The Mustang Mach-E has three levels of regen: whisper, engaged, unbridled.  -  Photo: Christy Grimes

The Mustang Mach-E has three levels of regen: whisper, engaged, unbridled.

Photo: Christy Grimes

Every fleet manager I’ve spoken to about electric vehicles has told me the best way to get onboard with the EV evolution is to get behind the wheel of one. So when I had the opportunity at the 2023 Merchants Fleet Summit, I couldn’t say no.

As I walked onto the racetrack of the New Hampshire Motor Speedway and looked at the lineup of EVs to choose from, I knew I wanted to test one of the popular public sector fleet choices: the Ford Mustang Mach-E.

I’m embarrassed to admit I didn’t even realize the vehicle was on after I pressed the Start button. That’s a testament to just how quiet the vehicle really is. There’s also no vibration like what you tend to feel when you start an ICE vehicle.

Driving an EV for the First Time: Is There a Learning Curve?

I took a 2023 Ford Mustang Mach-E for a test drive at the New Hampshire Motor Speedway.  -  Photo: Merchants Fleet

I took a 2023 Ford Mustang Mach-E for a test drive at the New Hampshire Motor Speedway.

Photo: Merchants Fleet

I took the Mach-E for a drive around the racetrack. I know what you’re thinking, but no, I did not drive it like a racecar. I hit 65 mph max.

I learned pretty quickly that the brake pedal was more sensitive than my ICE vehicle’s brake pedal. Granted, EV drivers often use regenerative braking, only touching the brake pedal when immediate stops are needed.

A quick primer for those of you who aren’t familiar with this: per the U.S. Department of Energy, regenerative brakes work by reversing electric motors that propel a vehicle.

The technology works like a generator and feeds energy back into the electric system to help replenish a little bit of range.

The Mustang Mach-E has three levels of regen: whisper, engaged, unbridled. Whisper is the lowest level and unbridled is the strongest.

Despite having this technology available to me, I never used it. Trusting your vehicle to come to a stop when your foot leaves the acceleration pedal can take some time. So in that regard, there is a bit of a learning curve.

Aside from that, the vehicle operates essentially the same as an ICE vehicle. But the ride is significantly smoother than driving an ICE vehicle.

It also takes curves and turns seamlessly. Combine that with the regenerative braking and you should have a smooth turn.

Because EVs are generally heavier than their ICE counterparts, they also seem more stable, in my opinion. EVs have a lower center of gravity due to the location of the battery, making them hug the road in a way. EVs are less likely to tip because of this.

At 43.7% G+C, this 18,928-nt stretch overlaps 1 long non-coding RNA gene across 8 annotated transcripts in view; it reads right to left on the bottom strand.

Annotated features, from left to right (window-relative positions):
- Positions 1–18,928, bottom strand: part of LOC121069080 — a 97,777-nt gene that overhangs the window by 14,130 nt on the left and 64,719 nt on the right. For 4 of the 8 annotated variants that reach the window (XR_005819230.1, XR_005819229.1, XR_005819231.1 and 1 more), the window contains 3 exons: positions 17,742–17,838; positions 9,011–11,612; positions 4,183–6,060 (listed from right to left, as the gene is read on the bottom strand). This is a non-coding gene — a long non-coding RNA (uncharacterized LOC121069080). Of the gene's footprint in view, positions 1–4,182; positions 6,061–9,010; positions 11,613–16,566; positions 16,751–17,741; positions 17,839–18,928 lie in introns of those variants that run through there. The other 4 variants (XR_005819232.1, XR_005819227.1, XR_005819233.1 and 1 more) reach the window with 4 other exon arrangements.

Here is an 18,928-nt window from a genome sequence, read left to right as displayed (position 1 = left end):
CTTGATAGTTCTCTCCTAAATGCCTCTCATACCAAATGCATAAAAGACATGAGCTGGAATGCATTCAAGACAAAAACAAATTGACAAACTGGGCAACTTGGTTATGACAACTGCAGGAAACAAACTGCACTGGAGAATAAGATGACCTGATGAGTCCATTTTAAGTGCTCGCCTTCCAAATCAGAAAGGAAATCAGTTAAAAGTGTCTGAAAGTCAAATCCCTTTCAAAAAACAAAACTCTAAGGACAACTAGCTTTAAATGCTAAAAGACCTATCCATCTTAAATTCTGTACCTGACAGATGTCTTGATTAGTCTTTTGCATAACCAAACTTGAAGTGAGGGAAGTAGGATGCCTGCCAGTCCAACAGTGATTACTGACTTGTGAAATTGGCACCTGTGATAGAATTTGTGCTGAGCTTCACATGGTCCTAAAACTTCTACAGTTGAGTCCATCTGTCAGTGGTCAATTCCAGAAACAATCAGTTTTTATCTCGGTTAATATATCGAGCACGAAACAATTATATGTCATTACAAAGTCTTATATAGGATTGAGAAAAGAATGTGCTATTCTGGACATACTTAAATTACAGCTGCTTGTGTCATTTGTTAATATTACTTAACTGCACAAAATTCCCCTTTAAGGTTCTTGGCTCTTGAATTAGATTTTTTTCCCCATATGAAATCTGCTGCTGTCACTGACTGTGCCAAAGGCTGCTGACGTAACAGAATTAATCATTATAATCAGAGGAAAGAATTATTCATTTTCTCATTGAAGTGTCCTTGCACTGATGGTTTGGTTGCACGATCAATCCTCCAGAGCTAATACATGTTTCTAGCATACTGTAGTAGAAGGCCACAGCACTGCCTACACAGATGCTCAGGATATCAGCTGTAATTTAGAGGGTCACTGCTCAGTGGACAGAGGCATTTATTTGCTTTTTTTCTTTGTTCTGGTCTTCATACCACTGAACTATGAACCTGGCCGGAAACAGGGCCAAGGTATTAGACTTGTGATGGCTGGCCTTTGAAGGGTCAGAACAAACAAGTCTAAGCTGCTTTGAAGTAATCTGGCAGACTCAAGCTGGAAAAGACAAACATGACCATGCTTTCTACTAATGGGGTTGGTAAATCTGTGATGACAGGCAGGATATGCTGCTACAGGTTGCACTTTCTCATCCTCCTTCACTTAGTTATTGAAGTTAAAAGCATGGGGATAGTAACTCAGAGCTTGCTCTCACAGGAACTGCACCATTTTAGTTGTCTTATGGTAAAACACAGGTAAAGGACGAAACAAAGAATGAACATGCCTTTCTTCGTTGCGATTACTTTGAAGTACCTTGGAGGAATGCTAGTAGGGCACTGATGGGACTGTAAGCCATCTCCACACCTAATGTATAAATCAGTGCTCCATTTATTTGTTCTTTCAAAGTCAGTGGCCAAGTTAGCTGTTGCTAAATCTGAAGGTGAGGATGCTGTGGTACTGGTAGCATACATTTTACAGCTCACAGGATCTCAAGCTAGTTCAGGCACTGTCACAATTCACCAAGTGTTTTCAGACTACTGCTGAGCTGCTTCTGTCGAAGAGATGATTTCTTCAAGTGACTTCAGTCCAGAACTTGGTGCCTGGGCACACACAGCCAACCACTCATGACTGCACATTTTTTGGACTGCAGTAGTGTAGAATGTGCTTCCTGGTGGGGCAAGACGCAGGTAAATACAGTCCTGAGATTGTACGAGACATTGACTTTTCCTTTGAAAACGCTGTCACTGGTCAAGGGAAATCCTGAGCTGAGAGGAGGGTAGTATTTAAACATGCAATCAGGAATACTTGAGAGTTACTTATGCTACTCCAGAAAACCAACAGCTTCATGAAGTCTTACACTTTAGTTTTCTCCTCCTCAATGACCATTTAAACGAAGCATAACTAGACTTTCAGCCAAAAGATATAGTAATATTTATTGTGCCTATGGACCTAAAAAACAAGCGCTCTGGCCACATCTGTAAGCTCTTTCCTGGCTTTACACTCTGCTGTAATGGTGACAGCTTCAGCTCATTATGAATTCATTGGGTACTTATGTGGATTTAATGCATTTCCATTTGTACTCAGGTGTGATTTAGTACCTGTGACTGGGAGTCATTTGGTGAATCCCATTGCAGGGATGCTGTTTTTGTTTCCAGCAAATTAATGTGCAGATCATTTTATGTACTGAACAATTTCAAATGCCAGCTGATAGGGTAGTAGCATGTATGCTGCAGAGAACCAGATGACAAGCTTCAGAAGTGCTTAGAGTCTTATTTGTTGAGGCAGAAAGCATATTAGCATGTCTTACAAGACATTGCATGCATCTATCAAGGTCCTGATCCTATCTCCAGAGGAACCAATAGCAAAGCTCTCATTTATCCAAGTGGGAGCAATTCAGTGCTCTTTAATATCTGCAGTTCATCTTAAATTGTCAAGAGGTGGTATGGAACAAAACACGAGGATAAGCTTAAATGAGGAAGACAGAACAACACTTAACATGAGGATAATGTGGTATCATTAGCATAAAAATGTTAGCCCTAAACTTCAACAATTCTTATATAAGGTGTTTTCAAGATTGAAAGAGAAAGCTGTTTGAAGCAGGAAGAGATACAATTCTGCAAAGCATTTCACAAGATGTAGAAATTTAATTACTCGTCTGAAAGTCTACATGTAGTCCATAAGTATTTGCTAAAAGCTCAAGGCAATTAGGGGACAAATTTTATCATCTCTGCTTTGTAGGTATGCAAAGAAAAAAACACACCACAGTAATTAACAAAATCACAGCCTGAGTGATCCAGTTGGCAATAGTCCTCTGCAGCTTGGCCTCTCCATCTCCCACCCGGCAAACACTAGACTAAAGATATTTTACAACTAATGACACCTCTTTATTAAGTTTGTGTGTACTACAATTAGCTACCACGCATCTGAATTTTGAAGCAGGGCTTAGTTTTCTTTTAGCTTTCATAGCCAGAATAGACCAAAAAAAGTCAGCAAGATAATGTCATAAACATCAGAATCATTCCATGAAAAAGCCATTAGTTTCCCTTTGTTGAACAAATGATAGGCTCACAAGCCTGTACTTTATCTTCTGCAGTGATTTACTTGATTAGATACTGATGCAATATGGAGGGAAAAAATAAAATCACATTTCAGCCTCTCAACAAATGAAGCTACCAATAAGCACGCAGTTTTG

Tech-Forward Features

Ford’s Co-Pilot360 Driver Assist Technology is standard across its Mustang Mach-E lineup.

The Ford BlueCruise hands-free driving and 360-degree camera are also available on select models.

Let’s talk about range, because that’s something many fleets are curious about when switching to EVs.

Premium models built with the Extended Range battery will have a targeted EPA-estimated range of 290 miles on all-wheel drive models, up 13 miles. That applies to the vehicles built beginning in fall 2022.

Earlier this year, Ford announced increased range for standard range battery models to a targeted EPA-estimated range of 250 miles for RWD and 226 miles for eAWD, Automotive Fleet reported.

The battery is powered by lithium iron phosphate (LFP) batteries. This change allows the eAWD configuration to gain an additional 45 hp. It also improves the targeted EPA range estimates for standard range RWD and AWD configurations.

For fleets who offer at-home charging, standard range models can charge to 100% more frequently via AC home charging.

When on the road, DC fast charging to 80% battery capacity from 10% is 33 minutes. That’s a five-minute reduction when compared to previous standard range models.

Peak Power:

  • Standard Range RWD 266 HP/Standard Range eAWD 311 HP.
  • Extended Range RWD 290 HP/Extended Range eAWD 346 HP.

Peak Torque:

  • RWD 317 lb.-ft. eAWD 427 lb.-ft.
  • Extended Range eAWD 428 lb.-ft.

The Ford Pro Telematics offering, available for the Mach-E, allows fleet managers to keep an eye on their vehicle conditions.

Ford Pro's suite of fleet management solutions, announced in Sept. 2022, is designed to keep managers organized. The program integrates with Ford Pro Telematics.

The Interior

The Mustang Mach-E seats five. The seats can be adjusted as needed with a 60/40 split-fold second row and adjustable load floor.

Like other EVs, it has a frunk, which offers 4.7 cu. ft. of space for fleet operators to store equipment. The frunk is made of water-resistant construction completely sealed from the elements.

The available panoramic fixed-glass roof has a special coating designed to help the interior stay cooler in the summer and warmer in the winter.

Situated in front of the center console is the 15.5-in. touchscreen display, which fleet operators can use to access certain vehicle features.

About the author
Christy Grimes

Christy Grimes

Associate Editor

Christy Grimes is Associate Editor at Bobit, working on Government Fleet and School Bus Fleet magazines.

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